As the prologue to an intensive study of the labor market experience and behavior over a five-year period of males who were age 45-59 in mid l966, this study examines their status at the time of the initial interview in mid l966, and seeks explanations for variations in current status on the basis of a large number of economic, social, and psychological variables. Specific areas discussed include the extent of their current participation in the labor market, susceptibility to unemployment, distribution in the labor market, the duration of service in current jobs, and rates of pay. In addition to describing the pattern of occupational and geographic change during their working lives to date, their attitudes toward working in general and their jobs in particular, and their reactions to certain types of job changes, including complete withdrawal from the labor market are explored. Variations in all these aspects of behavior and attitudes have been sought in terms of a large number of demographic, economic, and attitudinal characteristics, and numerous relationships that have been uncovered appear to have explanatory and predictive value.
Bibliography Citation
Parnes, Herbert S., Belton M. Fleisher, Robert C. Miljus and Ruth S. Spitz. Pre-Retirement Years, Volume 1: A Longitudinal Study of the Labor Market Experience of the Cohort of Men 45-59 Years of Age. Manpower Research Monograph 15, Volume 1. Washington DC: US GPO, 1968.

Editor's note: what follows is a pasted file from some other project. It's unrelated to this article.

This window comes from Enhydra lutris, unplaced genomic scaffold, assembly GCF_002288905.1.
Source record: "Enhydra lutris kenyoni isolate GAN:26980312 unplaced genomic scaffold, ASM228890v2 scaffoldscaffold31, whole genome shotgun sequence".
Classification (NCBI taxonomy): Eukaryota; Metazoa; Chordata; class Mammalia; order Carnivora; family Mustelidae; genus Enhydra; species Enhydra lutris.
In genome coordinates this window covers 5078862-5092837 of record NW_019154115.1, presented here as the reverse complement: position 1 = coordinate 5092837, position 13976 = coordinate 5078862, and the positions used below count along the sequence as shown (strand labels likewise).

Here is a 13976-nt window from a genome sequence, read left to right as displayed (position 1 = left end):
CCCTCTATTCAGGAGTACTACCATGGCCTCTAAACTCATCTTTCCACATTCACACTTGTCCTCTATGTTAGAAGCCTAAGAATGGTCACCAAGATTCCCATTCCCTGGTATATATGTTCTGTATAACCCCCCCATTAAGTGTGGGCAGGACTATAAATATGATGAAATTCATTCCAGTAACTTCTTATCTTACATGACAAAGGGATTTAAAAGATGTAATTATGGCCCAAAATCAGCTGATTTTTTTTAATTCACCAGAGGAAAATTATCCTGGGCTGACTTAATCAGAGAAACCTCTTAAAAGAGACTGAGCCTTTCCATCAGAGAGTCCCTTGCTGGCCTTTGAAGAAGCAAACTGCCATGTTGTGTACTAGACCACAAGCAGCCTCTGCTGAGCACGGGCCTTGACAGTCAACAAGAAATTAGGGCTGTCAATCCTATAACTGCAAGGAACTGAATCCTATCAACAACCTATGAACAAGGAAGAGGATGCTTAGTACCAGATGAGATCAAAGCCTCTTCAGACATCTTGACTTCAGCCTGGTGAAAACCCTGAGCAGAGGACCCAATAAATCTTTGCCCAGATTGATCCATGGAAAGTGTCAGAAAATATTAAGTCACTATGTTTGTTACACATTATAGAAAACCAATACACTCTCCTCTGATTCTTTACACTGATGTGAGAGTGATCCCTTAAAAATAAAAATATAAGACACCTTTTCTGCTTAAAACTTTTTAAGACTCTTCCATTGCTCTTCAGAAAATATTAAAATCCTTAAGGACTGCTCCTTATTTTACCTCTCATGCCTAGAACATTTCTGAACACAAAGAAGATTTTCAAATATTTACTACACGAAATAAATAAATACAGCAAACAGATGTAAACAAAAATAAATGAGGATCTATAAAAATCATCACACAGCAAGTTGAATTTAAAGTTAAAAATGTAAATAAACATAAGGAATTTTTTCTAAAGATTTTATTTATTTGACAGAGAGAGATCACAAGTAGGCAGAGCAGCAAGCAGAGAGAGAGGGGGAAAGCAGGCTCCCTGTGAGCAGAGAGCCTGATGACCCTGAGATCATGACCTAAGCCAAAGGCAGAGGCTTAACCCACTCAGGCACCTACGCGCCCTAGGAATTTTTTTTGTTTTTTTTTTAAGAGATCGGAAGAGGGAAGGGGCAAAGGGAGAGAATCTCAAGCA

14. Parsons, Donald O.
Fleisher, Belton M.
Marvel, Howard P.
Economic Responses to Poor Health in Older Males: Final Report and Executive Summary
Final Report, National Center for Health Services Research, 1980
Cohort(s): Older Men
Publisher: National Center for Health Services Research
Keyword(s): Assets; Family Resources; Health/Health Status/SF-12 Scale; Household Models; Marital Status; Occupations; Pensions; Simultaneity; Social Security

Permission to reprint the abstract has not been received from the publisher.

The purpose of this research is to examine the impact of poor health of older males on a wide variety of labor market activities, particularly with the differential response of men to poor health as a function of their family situation. It is noted that unmarried men in poor health work substantially less than married men. Occupation also affects the response. The household model is developed at both the theoretical and empirical level. Particular attention is given to adjustment cost factors such as work hour adjustment costs and market entry costs for females and asset adjustment costs for different types of assets. The principal data base for the empirical analysis is the NLS of Older Men ages 45 to 59 in l966, the initial survey year. The empirical models are estimated using ordinary least squares and two and three stage least squares simultaneous techniques and, when appropriate, nonlinear methods.
Bibliography Citation
Parsons, Donald O., Belton M. Fleisher and Howard P. Marvel. "Economic Responses to Poor Health in Older Males: Final Report and Executive Summary." Final Report, National Center for Health Services Research, 1980.